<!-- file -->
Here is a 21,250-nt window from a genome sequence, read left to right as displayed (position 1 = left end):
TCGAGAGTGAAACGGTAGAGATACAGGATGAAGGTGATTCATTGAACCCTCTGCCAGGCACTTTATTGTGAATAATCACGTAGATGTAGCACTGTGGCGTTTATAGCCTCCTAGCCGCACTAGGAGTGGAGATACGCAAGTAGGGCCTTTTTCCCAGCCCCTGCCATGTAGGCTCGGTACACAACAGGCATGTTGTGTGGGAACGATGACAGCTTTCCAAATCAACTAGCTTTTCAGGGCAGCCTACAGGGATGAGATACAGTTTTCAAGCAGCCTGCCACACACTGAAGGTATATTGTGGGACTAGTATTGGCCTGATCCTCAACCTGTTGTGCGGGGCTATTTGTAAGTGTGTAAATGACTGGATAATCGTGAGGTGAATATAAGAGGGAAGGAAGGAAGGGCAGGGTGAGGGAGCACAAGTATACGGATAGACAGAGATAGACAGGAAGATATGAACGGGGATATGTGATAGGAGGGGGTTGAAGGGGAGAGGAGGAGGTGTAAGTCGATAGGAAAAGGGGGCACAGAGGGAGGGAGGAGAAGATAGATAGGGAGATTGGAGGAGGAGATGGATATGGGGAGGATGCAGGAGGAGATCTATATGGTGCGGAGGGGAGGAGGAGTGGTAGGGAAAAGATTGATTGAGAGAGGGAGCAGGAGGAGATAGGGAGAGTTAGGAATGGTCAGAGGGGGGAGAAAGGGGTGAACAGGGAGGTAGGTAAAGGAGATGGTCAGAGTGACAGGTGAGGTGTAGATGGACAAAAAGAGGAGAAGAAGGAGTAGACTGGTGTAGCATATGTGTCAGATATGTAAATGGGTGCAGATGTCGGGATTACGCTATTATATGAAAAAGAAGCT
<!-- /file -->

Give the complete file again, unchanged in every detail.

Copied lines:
Here is a 21,250-nt window from a genome sequence, read left to right as displayed (position 1 = left end):
TCGAGAGTGAAACGGTAGAGATACAGGATGAAGGTGATTCATTGAACCCTCTGCCAGGCACTTTATTGTGAATAATCACGTAGATGTAGCACTGTGGCGTTTATAGCCTCCTAGCCGCACTAGGAGTGGAGATACGCAAGTAGGGCCTTTTTCCCAGCCCCTGCCATGTAGGCTCGGTACACAACAGGCATGTTGTGTGGGAACGATGACAGCTTTCCAAATCAACTAGCTTTTCAGGGCAGCCTACAGGGATGAGATACAGTTTTCAAGCAGCCTGCCACACACTGAAGGTATATTGTGGGACTAGTATTGGCCTGATCCTCAACCTGTTGTGCGGGGCTATTTGTAAGTGTGTAAATGACTGGATAATCGTGAGGTGAATATAAGAGGGAAGGAAGGAAGGGCAGGGTGAGGGAGCACAAGTATACGGATAGACAGAGATAGACAGGAAGATATGAACGGGGATATGTGATAGGAGGGGGTTGAAGGGGAGAGGAGGAGGTGTAAGTCGATAGGAAAAGGGGGCACAGAGGGAGGGAGGAGAAGATAGATAGGGAGATTGGAGGAGGAGATGGATATGGGGAGGATGCAGGAGGAGATCTATATGGTGCGGAGGGGAGGAGGAGTGGTAGGGAAAAGATTGATTGAGAGAGGGAGCAGGAGGAGATAGGGAGAGTTAGGAATGGTCAGAGGGGGGAGAAAGGGGTGAACAGGGAGGTAGGTAAAGGAGATGGTCAGAGTGACAGGTGAGGTGTAGATGGACAAAAAGAGGAGAAGAAGGAGTAGACTGGTGTAGCATATGTGTCAGATATGTAAATGGGTGCAGATGTCGGGATTACGCTATTATATGAAAAAGAAGCT